Clouds are a key component in the overall climate of Earth, contributing to both the warming and cooling of the planet.
According to NASA, about two-thirds of the Earth is covered by clouds at any given moment, so it seems pretty obvious that they would play a major role in our climate. After all, clouds regulate the amount of sunlight reaching the Earth’s surface.
On a cloudy day, for example, temperatures tend to be a little cooler than they would be if it were sunny. This is because the clouds are blocking a fair amount of the sun’s heat and energy from reaching the surface of the Earth.
But clouds can also keep temperatures warmer. Even on a cloudy day, some heat from the sun still penetrates through the clouds and reaches the Earth’s surface. At night, clouds can act as a blanket and trap that heat near the ground instead of it escaping freely into outer space.
This is why cloudy nights tend to be warmer than clear nights. On a clear night, the heat that reached the Earth’s surface during the day is lost into space because there are no clouds present to trap it near the ground.
The altitude of the clouds is also important to consider.
Low clouds within about a mile of the ground tend to cool the Earth’s surface more than warm it, according to NASA. These clouds are generally thicker, so they mostly reflect the sun’s heat back out to space. In turn, this cools the surface of the Earth.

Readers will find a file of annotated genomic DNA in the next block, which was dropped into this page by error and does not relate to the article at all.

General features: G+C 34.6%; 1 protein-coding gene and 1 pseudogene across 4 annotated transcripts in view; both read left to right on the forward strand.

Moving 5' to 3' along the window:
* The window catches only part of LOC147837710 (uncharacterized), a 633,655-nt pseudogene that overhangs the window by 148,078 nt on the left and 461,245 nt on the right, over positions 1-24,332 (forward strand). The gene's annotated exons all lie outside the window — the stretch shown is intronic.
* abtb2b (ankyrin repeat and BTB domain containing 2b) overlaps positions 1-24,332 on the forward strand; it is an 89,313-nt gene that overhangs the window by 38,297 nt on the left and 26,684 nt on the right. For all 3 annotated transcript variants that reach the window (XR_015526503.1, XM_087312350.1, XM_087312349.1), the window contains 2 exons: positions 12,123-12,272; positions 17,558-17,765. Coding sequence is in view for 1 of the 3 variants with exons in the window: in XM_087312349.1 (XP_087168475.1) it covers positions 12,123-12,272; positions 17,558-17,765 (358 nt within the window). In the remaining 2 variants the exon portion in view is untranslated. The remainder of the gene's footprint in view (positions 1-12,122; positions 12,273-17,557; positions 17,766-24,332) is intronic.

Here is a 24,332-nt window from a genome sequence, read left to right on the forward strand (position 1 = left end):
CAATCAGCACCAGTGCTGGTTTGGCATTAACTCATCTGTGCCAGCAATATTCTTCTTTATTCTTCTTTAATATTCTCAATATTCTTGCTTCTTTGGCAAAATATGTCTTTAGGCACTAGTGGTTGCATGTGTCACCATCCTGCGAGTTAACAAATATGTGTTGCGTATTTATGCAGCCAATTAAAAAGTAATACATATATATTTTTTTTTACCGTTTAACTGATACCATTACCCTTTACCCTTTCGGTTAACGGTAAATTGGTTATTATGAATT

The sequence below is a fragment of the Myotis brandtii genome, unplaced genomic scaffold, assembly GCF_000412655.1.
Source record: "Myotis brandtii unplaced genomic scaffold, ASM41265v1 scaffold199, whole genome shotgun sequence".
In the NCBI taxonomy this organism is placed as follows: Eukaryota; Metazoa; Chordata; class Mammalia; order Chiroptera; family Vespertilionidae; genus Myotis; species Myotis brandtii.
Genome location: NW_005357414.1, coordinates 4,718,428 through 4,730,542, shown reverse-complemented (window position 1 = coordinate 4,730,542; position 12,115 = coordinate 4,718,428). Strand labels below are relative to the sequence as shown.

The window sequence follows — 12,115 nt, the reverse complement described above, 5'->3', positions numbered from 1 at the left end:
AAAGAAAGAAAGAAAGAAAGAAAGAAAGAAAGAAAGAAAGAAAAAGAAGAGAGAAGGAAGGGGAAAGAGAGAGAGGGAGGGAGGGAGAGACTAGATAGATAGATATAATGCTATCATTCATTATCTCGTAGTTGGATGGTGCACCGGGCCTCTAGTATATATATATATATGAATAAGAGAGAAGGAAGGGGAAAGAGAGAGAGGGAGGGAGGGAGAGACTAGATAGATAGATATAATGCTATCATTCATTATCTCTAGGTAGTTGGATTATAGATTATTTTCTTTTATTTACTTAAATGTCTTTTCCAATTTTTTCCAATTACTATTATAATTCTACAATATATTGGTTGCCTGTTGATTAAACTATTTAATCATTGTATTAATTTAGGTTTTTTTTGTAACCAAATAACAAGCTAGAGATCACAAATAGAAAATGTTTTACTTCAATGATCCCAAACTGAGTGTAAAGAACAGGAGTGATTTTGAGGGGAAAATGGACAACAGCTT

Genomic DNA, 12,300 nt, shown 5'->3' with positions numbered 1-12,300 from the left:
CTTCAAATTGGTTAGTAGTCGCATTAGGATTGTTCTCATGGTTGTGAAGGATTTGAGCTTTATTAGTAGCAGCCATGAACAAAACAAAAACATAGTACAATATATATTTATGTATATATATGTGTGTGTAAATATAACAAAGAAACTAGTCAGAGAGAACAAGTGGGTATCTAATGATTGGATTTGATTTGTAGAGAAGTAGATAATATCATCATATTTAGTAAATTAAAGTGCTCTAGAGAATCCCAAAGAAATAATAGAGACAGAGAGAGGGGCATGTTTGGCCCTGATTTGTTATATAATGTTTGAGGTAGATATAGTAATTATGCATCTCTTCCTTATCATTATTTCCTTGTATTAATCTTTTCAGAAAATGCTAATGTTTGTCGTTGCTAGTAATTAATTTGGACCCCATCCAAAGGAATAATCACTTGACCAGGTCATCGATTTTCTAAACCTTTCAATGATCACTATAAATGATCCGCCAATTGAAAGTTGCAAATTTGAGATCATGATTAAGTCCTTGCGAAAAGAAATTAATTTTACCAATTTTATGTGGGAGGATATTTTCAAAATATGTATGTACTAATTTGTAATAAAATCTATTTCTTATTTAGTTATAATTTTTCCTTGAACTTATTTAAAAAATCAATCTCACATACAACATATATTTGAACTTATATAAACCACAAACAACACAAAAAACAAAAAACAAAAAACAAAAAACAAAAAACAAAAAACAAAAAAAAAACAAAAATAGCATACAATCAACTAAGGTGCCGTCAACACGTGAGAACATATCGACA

Meanwhile, high clouds are the opposite and tend to warm the Earth’s surface more than cool it. These clouds are usually thin, so the sun’s energy can still pass through during the day, but then that heat gets trapped beneath those clouds at night. According to NASA, this results in a warmer surface of the Earth.
When considering both low and high clouds, cooling has the upper hand.
"Right now, Earth’s surface is cooler with clouds than it would be without the clouds," NASA said.
Clouds also play an essential role in the Earth’s water cycle, providing an important link between rain and snow, oceans and lakes, and plants and animals. The water cycle is the path that water follows as it moves around the Earth in different states (liquid, solid and gas).
Similar to how clouds affect the climate, the climate can also affect clouds. This is known as cloud-climate feedback, and it’s one of the most challenging research areas in climate science, according to NASA.
As the Earth’s climate warms, climate scientists predict there will be fewer clouds to cool it down, NASA noted. Therefore, we can’t rely on clouds alone to mitigate climate change.
Several NASA satellites are collecting information about clouds. One, called CloudSat, is trying to figure out the extent to which clouds contribute to climate change on Earth.